Sadly, things did not go well for the man he saved in January 1916, who had a severe shrapnel wound in his buttock. Moles was sent to 26th Field Ambulance (attached to 8th Division) and then on to No 2 Casualty Clearing Station at Bailleul. On 28 January, he was operated on at an Australian Hospital at Boulogne (probably No 2 Australian General Hospital) – doctors removed two pieces of shrapnel from his wound. On 9 February, he arrived at No 1 Reading War Hospital, based in then aptly named Battle Hospital.

P00156.055

A ward at No 2 Australian General Hospital at Wimereux. Image (c) Australian War Memorial

On 6 March, he suffered from a secondary haemorrhage from his gluteal artery, which was ended by medical staff applying pressure to his wound. A month later more ‘foreign bodies’ were removed from his wounds. On 12 April, he suffered another haemorrhage, which was temporarily kept at bay but recurred two days later, after which staff gave him stimulants, a saline infusion and transfusion, but to no avail – Frederick Moles died at the age of 22. He was buried soon afterwards in South Ealing cemetery.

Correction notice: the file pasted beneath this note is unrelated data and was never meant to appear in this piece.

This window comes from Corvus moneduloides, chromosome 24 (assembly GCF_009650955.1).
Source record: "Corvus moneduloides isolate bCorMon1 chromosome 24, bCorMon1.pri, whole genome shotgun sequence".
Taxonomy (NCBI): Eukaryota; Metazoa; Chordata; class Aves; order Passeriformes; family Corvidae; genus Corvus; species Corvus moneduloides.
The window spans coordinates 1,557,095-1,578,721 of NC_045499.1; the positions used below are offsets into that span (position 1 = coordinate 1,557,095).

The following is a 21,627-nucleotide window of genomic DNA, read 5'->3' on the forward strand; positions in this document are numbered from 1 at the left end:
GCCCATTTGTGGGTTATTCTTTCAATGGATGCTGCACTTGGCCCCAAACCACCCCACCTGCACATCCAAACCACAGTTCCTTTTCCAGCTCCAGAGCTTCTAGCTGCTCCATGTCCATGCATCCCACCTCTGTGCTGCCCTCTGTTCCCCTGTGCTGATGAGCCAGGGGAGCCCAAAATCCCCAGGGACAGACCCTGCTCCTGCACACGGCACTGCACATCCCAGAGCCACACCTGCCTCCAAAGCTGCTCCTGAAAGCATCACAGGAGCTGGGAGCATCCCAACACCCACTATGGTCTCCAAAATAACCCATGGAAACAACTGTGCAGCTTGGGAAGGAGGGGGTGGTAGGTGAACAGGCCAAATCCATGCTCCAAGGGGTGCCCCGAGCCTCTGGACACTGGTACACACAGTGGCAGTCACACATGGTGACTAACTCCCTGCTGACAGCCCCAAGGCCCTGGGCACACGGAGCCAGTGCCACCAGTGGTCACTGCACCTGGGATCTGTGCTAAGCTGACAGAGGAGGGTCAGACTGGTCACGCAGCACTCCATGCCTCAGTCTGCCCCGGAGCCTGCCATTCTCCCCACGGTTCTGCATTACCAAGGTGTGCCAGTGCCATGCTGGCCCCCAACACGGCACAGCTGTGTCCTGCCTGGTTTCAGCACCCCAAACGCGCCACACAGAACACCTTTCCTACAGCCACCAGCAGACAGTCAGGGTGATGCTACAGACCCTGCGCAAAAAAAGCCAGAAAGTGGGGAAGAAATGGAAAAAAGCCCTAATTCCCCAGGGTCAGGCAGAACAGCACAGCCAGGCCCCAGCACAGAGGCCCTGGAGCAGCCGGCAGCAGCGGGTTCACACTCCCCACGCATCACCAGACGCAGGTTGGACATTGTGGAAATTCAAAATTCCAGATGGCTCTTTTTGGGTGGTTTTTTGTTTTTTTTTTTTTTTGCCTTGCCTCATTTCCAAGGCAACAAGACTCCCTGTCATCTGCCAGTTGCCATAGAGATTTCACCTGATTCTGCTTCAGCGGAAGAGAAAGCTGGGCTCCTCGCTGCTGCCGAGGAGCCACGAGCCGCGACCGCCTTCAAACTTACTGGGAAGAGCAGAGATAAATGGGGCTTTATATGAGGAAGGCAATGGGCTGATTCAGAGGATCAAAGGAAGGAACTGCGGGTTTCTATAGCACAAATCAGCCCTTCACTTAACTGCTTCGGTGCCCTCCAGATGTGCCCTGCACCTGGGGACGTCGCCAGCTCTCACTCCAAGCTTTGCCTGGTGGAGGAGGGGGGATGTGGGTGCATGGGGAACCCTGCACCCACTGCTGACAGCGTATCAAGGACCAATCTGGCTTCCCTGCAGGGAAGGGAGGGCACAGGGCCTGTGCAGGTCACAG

Moles

Report of death from Fred Moles’s service record

Such stories of bravery and of young lives cruelly ended abound in wartime. Sadly, Charles William Jordan’s bravery in January 1916 did not ultimately save the life of his comrade Fred Moles; nor could the skills of nurses and doctors at the Reading War Hospital.

Sources:

  • Middlesex Chronicle, 5 February, 1 April and 1 July 1916
  • Long, Long Trail
  • Service records, census and silver war badge record
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Posted by on 1 May 2016 in Uncategorized